Legendary pop star Michael Jackson spent exuberantly and accumulated a lot of debt during his lifetime, but one shrewd business decision might save his estate. Jackson paid $47.5 million for the rights to some of the world's most famous musicians' work, including the Beatles and Elvis Presley.
The crown jewel in the Jackson estate is Jackson's part ownership of the Sony/ATV Publishing catalog, which he bought in 1984. The songs earned Jackson more than $15 million a year for the past decade, a rich return on investment (ROI). That's a total return of more than +300% in the past 10 years alone.
The Sony/ATV catalog owns Elvis songs such as "Hound Dog" and "Jailhouse Rock" in addition to hundreds of other works by the Beatles, Bob Dylan, Willie Nelson, Little Richard, the Moody Blues, Chuck Berry, Hank Williams and Neil Diamond. Music-industry executives value the catalog between $1.5 billion and $2 billion. Jackson sold Sony a half-interest in the catalog in the mid-nineties for $90 million.
A second catalog, Majic, retained ownership of Jackson's own music, as well as selections from Ray Charles and Sly and the Family Stone. The Majic catalog earned Jackson about $6 million a year.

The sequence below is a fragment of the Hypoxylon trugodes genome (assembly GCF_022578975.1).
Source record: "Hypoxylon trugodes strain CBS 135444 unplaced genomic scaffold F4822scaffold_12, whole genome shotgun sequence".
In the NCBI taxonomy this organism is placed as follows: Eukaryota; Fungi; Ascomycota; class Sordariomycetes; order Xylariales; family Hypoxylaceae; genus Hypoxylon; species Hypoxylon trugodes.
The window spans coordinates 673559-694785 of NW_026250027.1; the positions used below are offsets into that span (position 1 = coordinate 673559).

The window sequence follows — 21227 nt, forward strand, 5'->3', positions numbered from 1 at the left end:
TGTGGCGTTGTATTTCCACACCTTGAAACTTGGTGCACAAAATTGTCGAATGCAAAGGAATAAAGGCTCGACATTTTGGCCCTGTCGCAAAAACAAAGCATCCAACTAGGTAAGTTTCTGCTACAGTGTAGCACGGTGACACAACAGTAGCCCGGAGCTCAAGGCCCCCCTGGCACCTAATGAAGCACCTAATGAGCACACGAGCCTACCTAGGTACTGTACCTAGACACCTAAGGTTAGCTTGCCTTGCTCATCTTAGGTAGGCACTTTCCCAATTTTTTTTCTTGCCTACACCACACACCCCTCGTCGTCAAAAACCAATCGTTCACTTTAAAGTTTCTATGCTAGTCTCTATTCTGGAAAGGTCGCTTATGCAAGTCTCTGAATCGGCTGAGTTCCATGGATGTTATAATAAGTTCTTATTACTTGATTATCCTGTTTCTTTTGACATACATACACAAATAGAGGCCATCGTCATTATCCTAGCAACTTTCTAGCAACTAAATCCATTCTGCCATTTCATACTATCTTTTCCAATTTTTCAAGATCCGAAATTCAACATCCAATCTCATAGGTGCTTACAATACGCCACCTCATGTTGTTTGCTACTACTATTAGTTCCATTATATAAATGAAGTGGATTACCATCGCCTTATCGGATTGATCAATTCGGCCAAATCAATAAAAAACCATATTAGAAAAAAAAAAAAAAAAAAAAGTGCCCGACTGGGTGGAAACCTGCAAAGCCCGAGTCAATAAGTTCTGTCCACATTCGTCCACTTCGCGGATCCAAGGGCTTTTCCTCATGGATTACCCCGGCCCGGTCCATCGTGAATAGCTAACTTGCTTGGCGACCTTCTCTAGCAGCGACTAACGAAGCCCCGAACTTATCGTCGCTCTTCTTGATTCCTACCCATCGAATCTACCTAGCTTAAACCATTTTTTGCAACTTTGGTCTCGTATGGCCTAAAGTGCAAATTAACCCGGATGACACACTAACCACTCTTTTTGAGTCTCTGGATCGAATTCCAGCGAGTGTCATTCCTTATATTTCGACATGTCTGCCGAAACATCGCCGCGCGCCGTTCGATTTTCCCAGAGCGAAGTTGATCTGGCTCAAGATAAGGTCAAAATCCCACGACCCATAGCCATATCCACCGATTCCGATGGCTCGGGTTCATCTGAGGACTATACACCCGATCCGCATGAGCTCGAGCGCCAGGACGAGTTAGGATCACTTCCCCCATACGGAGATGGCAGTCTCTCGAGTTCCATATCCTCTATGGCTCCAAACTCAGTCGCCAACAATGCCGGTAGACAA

But Jackson's assets also went beyond music. He owned houses in Las Vegas, Encino, Calif., and the 2,600-acre Neverland Ranch near Santa Barbara. The estate's overall property is worth an estimated $100 million.
Not everything on Jackson's balance sheet is in the plus column. During the past 10 years, Jackson borrowed $270 million against the Sony/ATV catalog, and his total debt load is thought to be more than $400 million. With the value of his musical assets and other property still far exceeding that, it's unlikely that his three children will go hungry.
Though Jackson may be gone, his music will continue to make money: Elvis Presley's estate, for example, pulled in more than $55 million last year.